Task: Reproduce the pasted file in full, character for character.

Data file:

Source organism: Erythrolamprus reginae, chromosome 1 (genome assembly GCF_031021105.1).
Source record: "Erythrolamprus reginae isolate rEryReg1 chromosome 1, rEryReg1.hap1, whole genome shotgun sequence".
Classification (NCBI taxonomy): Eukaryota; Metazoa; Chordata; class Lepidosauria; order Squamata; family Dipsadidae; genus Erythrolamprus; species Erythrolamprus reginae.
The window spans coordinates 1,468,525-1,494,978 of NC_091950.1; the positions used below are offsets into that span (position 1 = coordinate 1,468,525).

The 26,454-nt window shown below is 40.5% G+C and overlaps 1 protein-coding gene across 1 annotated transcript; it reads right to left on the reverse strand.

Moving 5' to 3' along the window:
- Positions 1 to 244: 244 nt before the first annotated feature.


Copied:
Source organism: Erythrolamprus reginae, chromosome 1 (genome assembly GCF_031021105.1).
Source record: "Erythrolamprus reginae isolate rEryReg1 chromosome 1, rEryReg1.hap1, whole genome shotgun sequence".
Classification (NCBI taxonomy): Eukaryota; Metazoa; Chordata; class Lepidosauria; order Squamata; family Dipsadidae; genus Erythrolamprus; species Erythrolamprus reginae.
The window spans coordinates 1,468,525-1,494,978 of NC_091950.1; the positions used below are offsets into that span (position 1 = coordinate 1,468,525).

The 26,454-nt window shown below is 40.5% G+C and overlaps 1 protein-coding gene across 1 annotated transcript; it reads right to left on the reverse strand.

Moving 5' to 3' along the window:
- Positions 1 to 244: 244 nt before the first annotated feature.